PokerStars Launches Duel: the Casual Mobile Poker Game
The very same week that PokerStars is eliminating regular heads-up cash game tables from its lobby, the world’s largest online poker room has introduced a different type of heads-up game, clearly aimed at casual players. Call it coincidence, call it strategically timed, call it anything you want, but PokerStars took yet another step in its metamorphosis from the site for pros to the site for recreational players with the introduction of “Duel” today.
Jumping on the Social, Mobile Game Train
My wife is WAY into Lexulous and Words with Friends on Facebook. Every day, she has probably dozens of Scrabble-esque games going at once. On the occasions I look over her shoulder when she has a game up, I have seen her statistics reflect that she has played thousands of games, with the game counts with a couple of her Facebook friends up into the thousands by themselves.
Now, normally, I would not be all that happy that my wife is spending a ton of time playing word games on Facebook with others when she could be spending time with me (for some people, this might be a good thing, but let’s just say we have a happy marriage), but with these games it’s not a big deal. Since she is not playing live, she can take her turn whenever she wants. Play a word, come back the next day, play another, and so on. Sure, she has a bunch of games going on simultaneously, but it doesn’t take long to make a move. So really, it’s not that big of a time commitment. And it’s not like I don’t waste a few minutes here and there surfing some pointless site on the interwebs.
It is people like my wife – if she liked poker – that PokerStars is targeting with Duel. People who want to play, and even want to play several games at once, but do not want to have to commit to sitting down for a lengthy period of time to do so. Duel is designed like a Word with Friends – it is turn based, heads-up poker in which players are permitted to take days, rather than seconds or minutes, to make decisions.
Poker in Spurts
Available only on mobile phones (iOS and Android) and only in Norway at first, Duel has the look and feel of a hybrid poker and social mobile game. Players can use their existing PokerStars account or, if they are new to the site, create one either at PokerStars or via the Duel app. The game is really geared towards playing against friends, thus the existence of a friends list in the app, but since many people might not have friends who play poker or who also have Duel, games can be initiated with random players. Those players can then be added to friends list, if both parties so choose.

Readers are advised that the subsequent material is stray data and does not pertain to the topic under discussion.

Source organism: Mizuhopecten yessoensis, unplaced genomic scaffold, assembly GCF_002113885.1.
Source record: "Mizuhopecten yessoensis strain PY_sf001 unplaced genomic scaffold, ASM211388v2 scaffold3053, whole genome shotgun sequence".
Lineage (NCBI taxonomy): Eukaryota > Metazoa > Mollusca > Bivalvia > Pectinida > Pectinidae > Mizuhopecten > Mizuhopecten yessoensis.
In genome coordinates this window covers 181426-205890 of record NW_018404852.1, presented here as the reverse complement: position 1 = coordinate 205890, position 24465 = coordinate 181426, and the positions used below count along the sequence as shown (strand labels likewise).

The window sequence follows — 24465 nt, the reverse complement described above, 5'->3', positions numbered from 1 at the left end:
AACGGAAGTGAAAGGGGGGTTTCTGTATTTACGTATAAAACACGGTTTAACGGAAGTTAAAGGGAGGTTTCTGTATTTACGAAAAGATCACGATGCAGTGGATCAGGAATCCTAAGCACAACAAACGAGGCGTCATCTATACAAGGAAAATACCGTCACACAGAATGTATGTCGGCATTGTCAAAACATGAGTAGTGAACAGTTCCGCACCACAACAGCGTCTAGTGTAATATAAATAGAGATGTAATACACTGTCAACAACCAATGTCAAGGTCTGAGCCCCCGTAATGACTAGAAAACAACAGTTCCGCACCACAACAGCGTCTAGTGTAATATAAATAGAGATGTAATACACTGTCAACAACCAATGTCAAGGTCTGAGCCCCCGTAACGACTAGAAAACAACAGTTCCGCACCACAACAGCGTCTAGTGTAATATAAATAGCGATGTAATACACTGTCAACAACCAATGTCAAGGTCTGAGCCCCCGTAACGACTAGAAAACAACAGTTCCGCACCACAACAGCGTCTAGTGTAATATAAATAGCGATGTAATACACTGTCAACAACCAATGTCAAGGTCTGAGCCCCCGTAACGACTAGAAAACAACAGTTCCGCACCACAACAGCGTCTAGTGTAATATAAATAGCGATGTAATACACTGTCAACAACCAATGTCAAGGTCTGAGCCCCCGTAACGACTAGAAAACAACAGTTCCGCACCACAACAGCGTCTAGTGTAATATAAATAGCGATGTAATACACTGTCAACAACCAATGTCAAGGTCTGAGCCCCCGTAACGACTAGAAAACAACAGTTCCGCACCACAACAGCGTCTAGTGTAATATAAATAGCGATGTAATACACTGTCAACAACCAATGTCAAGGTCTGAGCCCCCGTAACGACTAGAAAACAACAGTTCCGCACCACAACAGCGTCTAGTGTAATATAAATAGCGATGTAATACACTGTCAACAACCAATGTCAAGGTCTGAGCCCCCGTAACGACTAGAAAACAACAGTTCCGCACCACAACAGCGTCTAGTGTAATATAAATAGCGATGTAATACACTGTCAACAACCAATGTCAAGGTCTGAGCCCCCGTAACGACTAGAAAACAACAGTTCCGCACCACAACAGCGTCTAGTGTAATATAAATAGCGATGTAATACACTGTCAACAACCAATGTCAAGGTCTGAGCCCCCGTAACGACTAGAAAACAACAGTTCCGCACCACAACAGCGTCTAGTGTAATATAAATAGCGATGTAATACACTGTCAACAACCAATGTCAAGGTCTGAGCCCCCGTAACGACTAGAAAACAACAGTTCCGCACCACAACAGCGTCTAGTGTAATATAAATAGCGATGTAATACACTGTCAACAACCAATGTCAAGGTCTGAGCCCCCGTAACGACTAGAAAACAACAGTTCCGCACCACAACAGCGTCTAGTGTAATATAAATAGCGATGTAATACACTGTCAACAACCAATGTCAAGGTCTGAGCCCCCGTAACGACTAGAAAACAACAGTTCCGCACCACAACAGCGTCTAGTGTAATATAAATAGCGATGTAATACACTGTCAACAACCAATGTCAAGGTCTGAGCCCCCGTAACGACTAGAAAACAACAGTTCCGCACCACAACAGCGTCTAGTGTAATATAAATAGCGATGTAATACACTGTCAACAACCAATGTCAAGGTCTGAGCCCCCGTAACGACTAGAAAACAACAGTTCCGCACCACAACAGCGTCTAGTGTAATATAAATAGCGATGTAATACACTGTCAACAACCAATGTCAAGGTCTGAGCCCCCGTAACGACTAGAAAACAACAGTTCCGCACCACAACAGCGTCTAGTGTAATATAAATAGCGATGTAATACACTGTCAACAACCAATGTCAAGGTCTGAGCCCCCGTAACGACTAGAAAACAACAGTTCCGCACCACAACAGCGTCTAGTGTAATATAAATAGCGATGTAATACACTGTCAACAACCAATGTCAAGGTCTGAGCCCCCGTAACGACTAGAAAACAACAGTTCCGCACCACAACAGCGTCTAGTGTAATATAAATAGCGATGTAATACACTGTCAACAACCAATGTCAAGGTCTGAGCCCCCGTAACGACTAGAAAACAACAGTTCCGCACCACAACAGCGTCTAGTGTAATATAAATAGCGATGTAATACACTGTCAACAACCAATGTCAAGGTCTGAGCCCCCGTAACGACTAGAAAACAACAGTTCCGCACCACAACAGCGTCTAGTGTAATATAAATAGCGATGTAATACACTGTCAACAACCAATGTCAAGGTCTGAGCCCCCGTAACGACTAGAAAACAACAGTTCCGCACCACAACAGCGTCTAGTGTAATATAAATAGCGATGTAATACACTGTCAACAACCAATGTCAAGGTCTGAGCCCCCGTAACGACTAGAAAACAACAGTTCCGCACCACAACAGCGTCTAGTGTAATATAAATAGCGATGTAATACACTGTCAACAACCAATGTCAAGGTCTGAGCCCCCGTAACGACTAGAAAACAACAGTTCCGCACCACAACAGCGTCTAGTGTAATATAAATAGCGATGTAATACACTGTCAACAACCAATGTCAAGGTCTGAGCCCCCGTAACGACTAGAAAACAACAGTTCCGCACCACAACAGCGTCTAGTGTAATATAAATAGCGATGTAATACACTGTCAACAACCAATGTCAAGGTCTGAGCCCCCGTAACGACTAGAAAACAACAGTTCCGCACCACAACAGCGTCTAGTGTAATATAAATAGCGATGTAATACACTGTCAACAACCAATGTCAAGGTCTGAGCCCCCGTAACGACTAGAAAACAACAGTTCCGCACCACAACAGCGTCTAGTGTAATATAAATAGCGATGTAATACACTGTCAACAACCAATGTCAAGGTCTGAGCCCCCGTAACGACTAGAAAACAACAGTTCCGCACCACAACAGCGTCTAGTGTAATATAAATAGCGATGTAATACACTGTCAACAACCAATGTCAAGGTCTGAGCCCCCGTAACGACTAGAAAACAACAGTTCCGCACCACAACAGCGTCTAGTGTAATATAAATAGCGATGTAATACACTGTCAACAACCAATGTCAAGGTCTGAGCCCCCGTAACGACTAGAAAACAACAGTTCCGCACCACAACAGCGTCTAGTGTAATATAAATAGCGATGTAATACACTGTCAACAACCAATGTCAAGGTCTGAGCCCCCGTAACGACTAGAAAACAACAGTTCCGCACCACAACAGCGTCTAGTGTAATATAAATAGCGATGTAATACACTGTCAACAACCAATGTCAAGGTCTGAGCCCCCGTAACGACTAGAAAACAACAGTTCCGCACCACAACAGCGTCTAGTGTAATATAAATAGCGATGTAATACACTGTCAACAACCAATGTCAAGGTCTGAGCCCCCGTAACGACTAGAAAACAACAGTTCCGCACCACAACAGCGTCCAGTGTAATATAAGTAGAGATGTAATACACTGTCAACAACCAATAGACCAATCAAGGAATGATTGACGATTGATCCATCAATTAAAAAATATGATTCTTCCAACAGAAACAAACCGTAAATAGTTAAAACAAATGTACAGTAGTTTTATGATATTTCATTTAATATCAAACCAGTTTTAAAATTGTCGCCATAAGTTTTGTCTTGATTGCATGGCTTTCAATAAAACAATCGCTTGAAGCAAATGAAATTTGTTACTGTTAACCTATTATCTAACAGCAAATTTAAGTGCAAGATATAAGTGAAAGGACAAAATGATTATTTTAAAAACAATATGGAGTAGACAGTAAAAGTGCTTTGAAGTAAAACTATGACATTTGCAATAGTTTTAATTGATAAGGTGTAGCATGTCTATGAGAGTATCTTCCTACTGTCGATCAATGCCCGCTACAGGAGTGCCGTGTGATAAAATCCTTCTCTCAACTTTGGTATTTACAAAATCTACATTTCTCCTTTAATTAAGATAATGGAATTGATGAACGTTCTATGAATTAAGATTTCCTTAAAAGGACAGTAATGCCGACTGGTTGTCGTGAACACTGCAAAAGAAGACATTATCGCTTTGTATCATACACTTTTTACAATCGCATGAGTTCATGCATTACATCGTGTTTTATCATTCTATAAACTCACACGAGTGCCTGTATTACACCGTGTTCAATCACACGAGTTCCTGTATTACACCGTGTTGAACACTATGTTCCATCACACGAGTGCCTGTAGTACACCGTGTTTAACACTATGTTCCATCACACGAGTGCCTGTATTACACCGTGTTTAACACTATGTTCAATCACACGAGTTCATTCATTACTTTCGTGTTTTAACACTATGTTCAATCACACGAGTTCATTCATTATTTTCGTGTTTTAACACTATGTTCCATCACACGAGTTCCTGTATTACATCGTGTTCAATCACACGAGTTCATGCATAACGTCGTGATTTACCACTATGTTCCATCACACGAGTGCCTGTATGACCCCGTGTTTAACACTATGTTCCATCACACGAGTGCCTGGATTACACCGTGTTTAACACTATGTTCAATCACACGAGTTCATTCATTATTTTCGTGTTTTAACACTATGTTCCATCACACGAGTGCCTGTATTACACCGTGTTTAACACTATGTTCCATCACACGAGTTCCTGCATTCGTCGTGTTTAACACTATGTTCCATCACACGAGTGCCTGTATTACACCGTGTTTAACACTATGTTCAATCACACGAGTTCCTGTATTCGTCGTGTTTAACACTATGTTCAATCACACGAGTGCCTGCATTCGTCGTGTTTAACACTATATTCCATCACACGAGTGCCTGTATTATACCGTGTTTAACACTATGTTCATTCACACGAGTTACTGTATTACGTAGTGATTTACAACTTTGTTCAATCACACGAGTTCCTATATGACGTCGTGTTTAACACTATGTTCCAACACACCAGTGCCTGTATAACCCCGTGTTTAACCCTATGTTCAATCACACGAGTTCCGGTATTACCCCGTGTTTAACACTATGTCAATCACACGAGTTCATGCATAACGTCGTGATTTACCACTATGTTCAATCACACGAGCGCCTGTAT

Duel can be played for real money or play money, with the maximum real money buy-in set at $5 right now. As was mentioned earlier, this is clearly aimed towards casual players. Play money games consist of 10 hands, while real money games consist of 20 hands.
In Duel, all hands are played simultaneously with each player having the button for half the hands, though players don’t actually have to make decisions in every hand at once. For example, in a real money game, a player will have all 20 hands available to play immediately, but if he only has time to look at two of them and make a move, the other 18 can be saved for later.
A player starts, naturally, with the hands in which he opens the betting. One hand is played after the other and once the first move is made in each, the player is then shown the hands in which his opponent opened the betting. Play continues from there, with each player able to take their turn once the opponent has taken theirs. Players can take as long as they would like, though right now, there is a three day limit on each contest. Thus, someone can play a few hands in one contest or many during their lunch break and not worry about missing anything when they have to return to work. Aside from the multi-day time limit, players can play at their own pace, just like in Words with Friends.
Of course, that means the chip stack situation has to change, as multiple hands are time shifted by varying amounts. In Duel, each hand is really its own game. Aside from possible chip strategy with hands that have yet to finish, each hand is independent and has no effect on the others. Each player starts with 500 chips for each poker hand; whichever player has the most combined chips once all the hands are completed is the winner.
The Kneel-on-the-Ball Issue
The obvious problem with this – and this is something that has been brought up on poker forums and in other articles – is that if one player has a substantial chip lead with just a few hands left to finish, he could conceivably just fold his way to victory. Sort of like when a Jeopardy! player has more than double the money of her opponents going into Final Jeopardy! All she has to do is wager nothing and she is guaranteed the win.
According to PokerListings, which was able to play a demo of Duel last month, one way PokerStars has mitigated this problem is to delay the reveal of any all-in situations. If a player goes all-in (and we assume is called), that hand is paused until all the rest of the hands are completed. It would appear that this is supposed to keep the matches closer and therefore make it more difficult for someone to protect a lead by folding. Of course, someone could still build a huge lead without all-ins, but this is at least a start.
Again, Duel is only available in Norway right now, but there are plans to roll it out to other countries in the near future.